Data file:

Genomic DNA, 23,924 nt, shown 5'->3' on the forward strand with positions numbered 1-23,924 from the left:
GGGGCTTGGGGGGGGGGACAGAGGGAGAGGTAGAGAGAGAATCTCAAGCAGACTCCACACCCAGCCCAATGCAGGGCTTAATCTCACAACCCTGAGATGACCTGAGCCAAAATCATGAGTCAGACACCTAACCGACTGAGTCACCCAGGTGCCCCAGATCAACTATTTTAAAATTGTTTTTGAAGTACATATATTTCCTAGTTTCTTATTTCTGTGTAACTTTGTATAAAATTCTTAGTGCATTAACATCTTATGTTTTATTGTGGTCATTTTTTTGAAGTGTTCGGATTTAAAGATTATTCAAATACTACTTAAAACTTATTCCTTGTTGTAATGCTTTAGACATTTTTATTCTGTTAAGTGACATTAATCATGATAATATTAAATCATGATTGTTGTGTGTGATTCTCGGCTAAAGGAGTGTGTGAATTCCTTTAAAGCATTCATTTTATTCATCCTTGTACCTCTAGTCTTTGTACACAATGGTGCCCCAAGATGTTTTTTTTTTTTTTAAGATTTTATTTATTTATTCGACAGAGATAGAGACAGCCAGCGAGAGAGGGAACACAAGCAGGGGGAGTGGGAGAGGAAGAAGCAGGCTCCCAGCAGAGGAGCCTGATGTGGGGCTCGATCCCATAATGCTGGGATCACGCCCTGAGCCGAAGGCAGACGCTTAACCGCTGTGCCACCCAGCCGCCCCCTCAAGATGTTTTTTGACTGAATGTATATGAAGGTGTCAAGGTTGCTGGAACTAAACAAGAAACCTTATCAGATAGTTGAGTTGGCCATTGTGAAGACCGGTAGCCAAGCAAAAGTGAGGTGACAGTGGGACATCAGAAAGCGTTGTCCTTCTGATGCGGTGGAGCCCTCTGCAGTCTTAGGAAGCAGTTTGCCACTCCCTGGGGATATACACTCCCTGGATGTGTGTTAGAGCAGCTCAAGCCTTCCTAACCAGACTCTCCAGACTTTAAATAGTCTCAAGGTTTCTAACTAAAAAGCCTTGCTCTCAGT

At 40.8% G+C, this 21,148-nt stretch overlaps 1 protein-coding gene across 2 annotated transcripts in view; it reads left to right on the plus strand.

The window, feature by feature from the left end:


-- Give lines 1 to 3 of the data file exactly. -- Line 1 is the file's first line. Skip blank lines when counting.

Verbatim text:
Genomic DNA, 23,924 nt, shown 5'->3' on the forward strand with positions numbered 1-23,924 from the left:
GGGGCTTGGGGGGGGGGACAGAGGGAGAGGTAGAGAGAGAATCTCAAGCAGACTCCACACCCAGCCCAATGCAGGGCTTAATCTCACAACCCTGAGATGACCTGAGCCAAAATCATGAGTCAGACACCTAACCGACTGAGTCACCCAGGTGCCCCAGATCAACTATTTTAAAATTGTTTTTGAAGTACATATATTTCCTAGTTTCTTATTTCTGTGTAACTTTGTATAAAATTCTTAGTGCATTAACATCTTATGTTTTATTGTGGTCATTTTTTTGAAGTGTTCGGATTTAAAGATTATTCAAATACTACTTAAAACTTATTCCTTGTTGTAATGCTTTAGACATTTTTATTCTGTTAAGTGACATTAATCATGATAATATTAAATCATGATTGTTGTGTGTGATTCTCGGCTAAAGGAGTGTGTGAATTCCTTTAAAGCATTCATTTTATTCATCCTTGTACCTCTAGTCTTTGTACACAATGGTGCCCCAAGATGTTTTTTTTTTTTTTAAGATTTTATTTATTTATTCGACAGAGATAGAGACAGCCAGCGAGAGAGGGAACACAAGCAGGGGGAGTGGGAGAGGAAGAAGCAGGCTCCCAGCAGAGGAGCCTGATGTGGGGCTCGATCCCATAATGCTGGGATCACGCCCTGAGCCGAAGGCAGACGCTTAACCGCTGTGCCACCCAGCCGCCCCCTCAAGATGTTTTTTGACTGAATGTATATGAAGGTGTCAAGGTTGCTGGAACTAAACAAGAAACCTTATCAGATAGTTGAGTTGGCCATTGTGAAGACCGGTAGCCAAGCAAAAGTGAGGTGACAGTGGGACATCAGAAAGCGTTGTCCTTCTGATGCGGTGGAGCCCTCTGCAGTCTTAGGAAGCAGTTTGCCACTCCCTGGGGATATACACTCCCTGGATGTGTGTTAGAGCAGCTCAAGCCTTCCTAACCAGACTCTCCAGACTTTAAATAGTCTCAAGGTTTCTAACTAAAAAGCCTTGCTCTCAGT

At 40.8% G+C, this 21,148-nt stretch overlaps 1 protein-coding gene across 2 annotated transcripts in view; it reads left to right on the plus strand.